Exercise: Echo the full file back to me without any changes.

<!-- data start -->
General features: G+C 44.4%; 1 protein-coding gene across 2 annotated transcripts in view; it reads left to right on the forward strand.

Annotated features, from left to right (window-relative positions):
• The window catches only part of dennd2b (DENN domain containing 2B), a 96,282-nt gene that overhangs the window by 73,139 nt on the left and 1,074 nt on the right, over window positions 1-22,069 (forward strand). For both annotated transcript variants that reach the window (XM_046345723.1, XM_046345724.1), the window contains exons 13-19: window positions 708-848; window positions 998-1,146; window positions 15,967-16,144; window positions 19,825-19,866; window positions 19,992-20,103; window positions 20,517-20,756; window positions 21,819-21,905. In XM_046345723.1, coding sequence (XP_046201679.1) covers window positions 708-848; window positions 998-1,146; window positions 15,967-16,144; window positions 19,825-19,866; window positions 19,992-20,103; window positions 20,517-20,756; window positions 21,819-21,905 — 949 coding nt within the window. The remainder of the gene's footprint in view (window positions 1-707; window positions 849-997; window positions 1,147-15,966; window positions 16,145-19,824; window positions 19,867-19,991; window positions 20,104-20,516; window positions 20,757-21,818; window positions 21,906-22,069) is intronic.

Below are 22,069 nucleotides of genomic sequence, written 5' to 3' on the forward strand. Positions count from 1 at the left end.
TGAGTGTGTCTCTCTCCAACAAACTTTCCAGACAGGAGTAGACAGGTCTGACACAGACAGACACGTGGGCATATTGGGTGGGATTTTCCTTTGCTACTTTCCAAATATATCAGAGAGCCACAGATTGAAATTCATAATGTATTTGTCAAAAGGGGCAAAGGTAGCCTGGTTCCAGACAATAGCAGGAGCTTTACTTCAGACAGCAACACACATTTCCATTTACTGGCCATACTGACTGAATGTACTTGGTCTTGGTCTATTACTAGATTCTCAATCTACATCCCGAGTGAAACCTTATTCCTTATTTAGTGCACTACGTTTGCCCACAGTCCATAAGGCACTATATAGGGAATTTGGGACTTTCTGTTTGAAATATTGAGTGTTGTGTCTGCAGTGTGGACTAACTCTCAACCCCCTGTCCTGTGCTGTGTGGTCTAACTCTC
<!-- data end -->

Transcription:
General features: G+C 44.4%; 1 protein-coding gene across 2 annotated transcripts in view; it reads left to right on the forward strand.

Annotated features, from left to right (window-relative positions):
• The window catches only part of dennd2b (DENN domain containing 2B), a 96,282-nt gene that overhangs the window by 73,139 nt on the left and 1,074 nt on the right, over window positions 1-22,069 (forward strand). For both annotated transcript variants that reach the window (XM_046345723.1, XM_046345724.1), the window contains exons 13-19: window positions 708-848; window positions 998-1,146; window positions 15,967-16,144; window positions 19,825-19,866; window positions 19,992-20,103; window positions 20,517-20,756; window positions 21,819-21,905. In XM_046345723.1, coding sequence (XP_046201679.1) covers window positions 708-848; window positions 998-1,146; window positions 15,967-16,144; window positions 19,825-19,866; window positions 19,992-20,103; window positions 20,517-20,756; window positions 21,819-21,905 — 949 coding nt within the window. The remainder of the gene's footprint in view (window positions 1-707; window positions 849-997; window positions 1,147-15,966; window positions 16,145-19,824; window positions 19,867-19,991; window positions 20,104-20,516; window positions 20,757-21,818; window positions 21,906-22,069) is intronic.

Below are 22,069 nucleotides of genomic sequence, written 5' to 3' on the forward strand. Positions count from 1 at the left end.
TGAGTGTGTCTCTCTCCAACAAACTTTCCAGACAGGAGTAGACAGGTCTGACACAGACAGACACGTGGGCATATTGGGTGGGATTTTCCTTTGCTACTTTCCAAATATATCAGAGAGCCACAGATTGAAATTCATAATGTATTTGTCAAAAGGGGCAAAGGTAGCCTGGTTCCAGACAATAGCAGGAGCTTTACTTCAGACAGCAACACACATTTCCATTTACTGGCCATACTGACTGAATGTACTTGGTCTTGGTCTATTACTAGATTCTCAATCTACATCCCGAGTGAAACCTTATTCCTTATTTAGTGCACTACGTTTGCCCACAGTCCATAAGGCACTATATAGGGAATTTGGGACTTTCTGTTTGAAATATTGAGTGTTGTGTCTGCAGTGTGGACTAACTCTCAACCCCCTGTCCTGTGCTGTGTGGTCTAACTCTC